Later on, the next attempt, with a full-fledged attack by fighter jets, tanks and ground artillery, proves futile. Godzilla just shrugs it off.
This pretty much echoes how the military’s efforts were treated in earlier Godzilla films, but never with as much detail as presented here. And the military hardware here is real, unlike the toy tanks we used to see in these sequences in 1960s Godzilla films, like these:
Through it all, some key characters emerge from among the younger officials involved in the government’s response. We meet Rando Yaguchi, Deputy Chief of Cabinet Secretary (played by Hiroki Hasegawa); Hideki Akasaka, Aide to the Prime Minister (played by Yutaka Takenouchi); and Kayoko Anne Patterson, a bilingual mixed-race Japanese-American and Special Presidential Envoy from the United States (played by Japanese TV star Satomi Ishihara). These three are the main characters and we follow them for pretty much the whole movie. Akasaka and Patterson each have their own agendas, while Yaguchi is the one heroic figure honestly assessing the situation and seeking an effective solution that does the least damage to Japan. He also seeks help from some rather unorthodox corners.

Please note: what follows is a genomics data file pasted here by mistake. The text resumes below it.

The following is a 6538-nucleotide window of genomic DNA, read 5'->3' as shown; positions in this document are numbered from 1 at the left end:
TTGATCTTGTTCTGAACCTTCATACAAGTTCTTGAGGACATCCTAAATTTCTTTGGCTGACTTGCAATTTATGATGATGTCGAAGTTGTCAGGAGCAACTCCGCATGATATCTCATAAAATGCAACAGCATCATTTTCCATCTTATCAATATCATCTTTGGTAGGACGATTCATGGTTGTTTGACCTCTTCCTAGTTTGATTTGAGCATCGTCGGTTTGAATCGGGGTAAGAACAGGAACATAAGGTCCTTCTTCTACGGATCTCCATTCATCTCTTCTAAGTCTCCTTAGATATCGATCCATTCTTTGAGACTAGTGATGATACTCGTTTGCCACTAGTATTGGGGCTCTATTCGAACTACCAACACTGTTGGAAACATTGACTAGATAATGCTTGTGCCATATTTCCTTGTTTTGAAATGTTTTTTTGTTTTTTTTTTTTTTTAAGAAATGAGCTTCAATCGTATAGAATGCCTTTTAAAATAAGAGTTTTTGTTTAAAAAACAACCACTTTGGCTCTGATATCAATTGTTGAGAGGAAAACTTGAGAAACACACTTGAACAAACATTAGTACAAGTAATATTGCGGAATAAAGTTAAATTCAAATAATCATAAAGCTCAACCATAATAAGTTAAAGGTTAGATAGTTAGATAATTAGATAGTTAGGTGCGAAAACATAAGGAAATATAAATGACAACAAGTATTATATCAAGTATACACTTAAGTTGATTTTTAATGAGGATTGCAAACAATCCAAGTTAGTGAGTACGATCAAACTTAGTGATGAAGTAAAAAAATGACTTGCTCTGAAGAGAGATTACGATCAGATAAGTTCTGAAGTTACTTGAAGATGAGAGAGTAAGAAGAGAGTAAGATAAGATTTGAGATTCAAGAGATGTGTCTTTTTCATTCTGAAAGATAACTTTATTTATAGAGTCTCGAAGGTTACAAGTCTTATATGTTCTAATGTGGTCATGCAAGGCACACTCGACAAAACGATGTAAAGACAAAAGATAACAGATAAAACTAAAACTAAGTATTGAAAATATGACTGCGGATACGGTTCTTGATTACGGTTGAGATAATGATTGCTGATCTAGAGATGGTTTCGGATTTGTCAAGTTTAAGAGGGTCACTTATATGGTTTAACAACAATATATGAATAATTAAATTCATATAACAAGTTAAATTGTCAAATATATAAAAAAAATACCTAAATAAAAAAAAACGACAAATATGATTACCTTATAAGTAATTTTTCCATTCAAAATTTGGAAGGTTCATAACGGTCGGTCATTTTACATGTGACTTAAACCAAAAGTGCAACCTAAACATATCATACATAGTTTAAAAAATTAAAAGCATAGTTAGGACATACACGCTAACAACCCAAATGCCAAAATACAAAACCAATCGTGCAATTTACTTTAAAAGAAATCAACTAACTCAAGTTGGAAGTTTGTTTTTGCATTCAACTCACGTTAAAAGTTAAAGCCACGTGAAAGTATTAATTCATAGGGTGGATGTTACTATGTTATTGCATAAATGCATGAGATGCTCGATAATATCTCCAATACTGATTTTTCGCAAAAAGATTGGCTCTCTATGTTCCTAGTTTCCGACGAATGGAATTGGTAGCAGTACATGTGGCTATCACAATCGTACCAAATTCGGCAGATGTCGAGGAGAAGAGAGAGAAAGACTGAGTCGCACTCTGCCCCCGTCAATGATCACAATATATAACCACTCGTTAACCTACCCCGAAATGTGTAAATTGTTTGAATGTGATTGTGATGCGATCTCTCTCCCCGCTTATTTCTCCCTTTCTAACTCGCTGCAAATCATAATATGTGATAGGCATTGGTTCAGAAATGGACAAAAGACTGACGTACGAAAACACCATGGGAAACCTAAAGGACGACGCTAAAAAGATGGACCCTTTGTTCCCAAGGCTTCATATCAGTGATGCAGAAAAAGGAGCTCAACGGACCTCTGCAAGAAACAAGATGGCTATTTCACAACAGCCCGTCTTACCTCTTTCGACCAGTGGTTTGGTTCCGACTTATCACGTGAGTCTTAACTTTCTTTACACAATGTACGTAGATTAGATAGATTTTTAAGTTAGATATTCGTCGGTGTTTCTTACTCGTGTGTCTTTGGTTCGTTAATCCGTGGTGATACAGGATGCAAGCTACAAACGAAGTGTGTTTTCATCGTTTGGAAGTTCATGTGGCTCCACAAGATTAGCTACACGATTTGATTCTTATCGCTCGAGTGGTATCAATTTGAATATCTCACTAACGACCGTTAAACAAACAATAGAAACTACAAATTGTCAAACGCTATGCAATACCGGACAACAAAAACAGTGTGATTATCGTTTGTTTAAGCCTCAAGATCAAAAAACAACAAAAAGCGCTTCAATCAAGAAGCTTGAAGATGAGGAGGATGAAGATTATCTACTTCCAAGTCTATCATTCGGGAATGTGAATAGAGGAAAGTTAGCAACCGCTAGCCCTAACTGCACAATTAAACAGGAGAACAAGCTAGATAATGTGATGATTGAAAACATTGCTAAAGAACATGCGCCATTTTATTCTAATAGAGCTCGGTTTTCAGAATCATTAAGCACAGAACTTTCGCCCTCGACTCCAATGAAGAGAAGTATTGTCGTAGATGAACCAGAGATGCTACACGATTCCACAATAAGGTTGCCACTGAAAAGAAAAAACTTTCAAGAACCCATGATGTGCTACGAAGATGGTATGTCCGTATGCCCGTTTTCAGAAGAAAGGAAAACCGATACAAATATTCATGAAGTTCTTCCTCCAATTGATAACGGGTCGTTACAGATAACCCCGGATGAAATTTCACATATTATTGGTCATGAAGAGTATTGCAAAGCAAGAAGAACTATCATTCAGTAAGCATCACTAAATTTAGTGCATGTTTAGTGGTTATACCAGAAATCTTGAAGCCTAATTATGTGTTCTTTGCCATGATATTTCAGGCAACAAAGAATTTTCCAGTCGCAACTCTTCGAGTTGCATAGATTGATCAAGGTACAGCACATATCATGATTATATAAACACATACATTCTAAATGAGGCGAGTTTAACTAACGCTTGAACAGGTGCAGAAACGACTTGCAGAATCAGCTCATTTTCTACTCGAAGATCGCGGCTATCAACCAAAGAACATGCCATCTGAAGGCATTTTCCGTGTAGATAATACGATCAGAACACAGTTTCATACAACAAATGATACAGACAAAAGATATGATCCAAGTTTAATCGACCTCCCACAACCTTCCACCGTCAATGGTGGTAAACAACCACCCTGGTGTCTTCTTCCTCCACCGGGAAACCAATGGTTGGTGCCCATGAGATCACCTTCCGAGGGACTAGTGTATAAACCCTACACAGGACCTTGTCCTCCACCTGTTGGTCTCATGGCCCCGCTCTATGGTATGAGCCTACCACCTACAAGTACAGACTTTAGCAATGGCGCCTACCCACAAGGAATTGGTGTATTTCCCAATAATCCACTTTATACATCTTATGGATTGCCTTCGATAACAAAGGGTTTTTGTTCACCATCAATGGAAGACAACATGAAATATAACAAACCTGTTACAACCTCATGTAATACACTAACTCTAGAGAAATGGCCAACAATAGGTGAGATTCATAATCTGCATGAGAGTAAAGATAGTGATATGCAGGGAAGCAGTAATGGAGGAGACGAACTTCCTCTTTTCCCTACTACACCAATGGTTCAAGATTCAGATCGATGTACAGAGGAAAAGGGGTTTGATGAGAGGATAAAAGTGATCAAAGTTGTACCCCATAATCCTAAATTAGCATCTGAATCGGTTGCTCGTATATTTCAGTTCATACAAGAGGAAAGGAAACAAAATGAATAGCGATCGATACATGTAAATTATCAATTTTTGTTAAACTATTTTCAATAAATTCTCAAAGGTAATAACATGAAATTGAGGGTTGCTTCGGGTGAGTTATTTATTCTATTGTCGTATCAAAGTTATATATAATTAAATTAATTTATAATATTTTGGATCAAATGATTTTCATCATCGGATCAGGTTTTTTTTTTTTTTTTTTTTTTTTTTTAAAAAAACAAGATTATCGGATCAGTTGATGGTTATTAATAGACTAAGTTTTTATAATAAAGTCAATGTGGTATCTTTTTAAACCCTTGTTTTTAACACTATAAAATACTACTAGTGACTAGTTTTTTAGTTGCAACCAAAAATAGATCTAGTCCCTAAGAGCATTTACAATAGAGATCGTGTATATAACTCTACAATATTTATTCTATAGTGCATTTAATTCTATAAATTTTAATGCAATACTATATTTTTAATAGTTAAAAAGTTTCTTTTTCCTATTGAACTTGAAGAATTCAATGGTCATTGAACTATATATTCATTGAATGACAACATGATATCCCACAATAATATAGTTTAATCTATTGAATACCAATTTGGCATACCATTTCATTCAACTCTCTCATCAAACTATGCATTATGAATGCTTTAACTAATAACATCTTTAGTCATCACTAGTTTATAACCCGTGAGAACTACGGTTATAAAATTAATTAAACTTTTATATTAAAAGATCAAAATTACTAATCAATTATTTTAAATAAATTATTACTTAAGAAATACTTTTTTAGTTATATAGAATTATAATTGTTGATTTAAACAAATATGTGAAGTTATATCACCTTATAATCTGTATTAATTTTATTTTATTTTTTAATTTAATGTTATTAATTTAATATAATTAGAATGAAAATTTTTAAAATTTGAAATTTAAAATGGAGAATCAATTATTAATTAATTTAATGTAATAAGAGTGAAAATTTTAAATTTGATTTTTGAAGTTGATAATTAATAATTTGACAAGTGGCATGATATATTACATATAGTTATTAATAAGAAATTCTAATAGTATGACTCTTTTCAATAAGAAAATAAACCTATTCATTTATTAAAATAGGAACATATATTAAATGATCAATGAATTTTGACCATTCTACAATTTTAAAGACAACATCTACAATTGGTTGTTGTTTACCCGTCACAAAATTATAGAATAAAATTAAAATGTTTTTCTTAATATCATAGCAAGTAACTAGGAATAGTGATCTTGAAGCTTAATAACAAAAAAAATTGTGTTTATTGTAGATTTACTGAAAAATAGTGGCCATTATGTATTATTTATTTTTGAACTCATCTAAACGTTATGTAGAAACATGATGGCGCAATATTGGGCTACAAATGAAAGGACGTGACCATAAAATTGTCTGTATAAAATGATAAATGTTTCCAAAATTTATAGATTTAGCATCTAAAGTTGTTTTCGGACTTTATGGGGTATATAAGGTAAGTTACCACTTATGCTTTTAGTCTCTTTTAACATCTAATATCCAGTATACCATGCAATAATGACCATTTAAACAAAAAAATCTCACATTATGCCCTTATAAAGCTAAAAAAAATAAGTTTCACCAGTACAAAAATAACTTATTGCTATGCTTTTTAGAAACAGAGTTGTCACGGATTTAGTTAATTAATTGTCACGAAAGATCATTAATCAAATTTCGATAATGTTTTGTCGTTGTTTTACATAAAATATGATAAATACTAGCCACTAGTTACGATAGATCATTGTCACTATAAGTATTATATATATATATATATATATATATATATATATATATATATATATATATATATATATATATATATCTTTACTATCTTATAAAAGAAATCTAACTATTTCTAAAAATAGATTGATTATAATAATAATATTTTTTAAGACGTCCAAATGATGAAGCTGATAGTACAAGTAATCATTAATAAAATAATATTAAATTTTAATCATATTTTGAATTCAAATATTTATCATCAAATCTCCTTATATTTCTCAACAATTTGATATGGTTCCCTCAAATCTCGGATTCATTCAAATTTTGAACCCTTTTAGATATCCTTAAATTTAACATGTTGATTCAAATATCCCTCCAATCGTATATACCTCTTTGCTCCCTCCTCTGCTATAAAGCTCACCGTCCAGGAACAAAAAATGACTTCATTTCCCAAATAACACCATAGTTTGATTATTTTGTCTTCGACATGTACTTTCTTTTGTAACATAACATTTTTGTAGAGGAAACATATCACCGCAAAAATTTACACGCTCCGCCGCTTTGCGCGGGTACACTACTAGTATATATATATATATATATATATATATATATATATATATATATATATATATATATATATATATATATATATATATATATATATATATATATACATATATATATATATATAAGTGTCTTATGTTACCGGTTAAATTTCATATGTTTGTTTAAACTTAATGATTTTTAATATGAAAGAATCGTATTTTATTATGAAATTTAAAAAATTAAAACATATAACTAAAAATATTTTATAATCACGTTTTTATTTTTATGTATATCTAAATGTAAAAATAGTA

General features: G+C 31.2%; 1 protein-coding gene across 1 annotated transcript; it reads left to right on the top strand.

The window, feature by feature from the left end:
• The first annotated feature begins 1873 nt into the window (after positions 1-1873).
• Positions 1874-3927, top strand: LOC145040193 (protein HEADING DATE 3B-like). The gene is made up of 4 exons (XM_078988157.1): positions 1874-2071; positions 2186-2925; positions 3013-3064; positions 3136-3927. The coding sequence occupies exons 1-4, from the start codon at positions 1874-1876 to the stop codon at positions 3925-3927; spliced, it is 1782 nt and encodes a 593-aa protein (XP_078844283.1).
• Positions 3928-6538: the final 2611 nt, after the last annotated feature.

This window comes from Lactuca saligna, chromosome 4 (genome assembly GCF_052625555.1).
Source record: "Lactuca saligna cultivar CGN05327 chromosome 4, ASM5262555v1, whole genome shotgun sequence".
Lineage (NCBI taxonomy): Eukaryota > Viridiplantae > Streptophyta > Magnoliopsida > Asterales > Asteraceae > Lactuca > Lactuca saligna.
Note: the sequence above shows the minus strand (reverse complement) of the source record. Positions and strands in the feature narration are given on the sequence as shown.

Hiroki Hasegawa as Rando Yaguchi:
Yutaka Takenouchi as Hideki Akasaka:
Satomi Ishihara as Kayoko Anne Patterson:
Yaguchi is the architect of the “Yaguchi Plan,” which emerges from a team of biologists, chemists and environmental and conservation officers who work overtime to implement it in order to avoid the more disastrous solution demanded by the Americans (more on that later). It involves injecting some kind of coagulant in order to freeze the monster. I can’t give you more details than that because I didn’t quite grasp it. Another viewing should help. But it adds the element of suspense that keeps the film gripping for its entire two-hour length.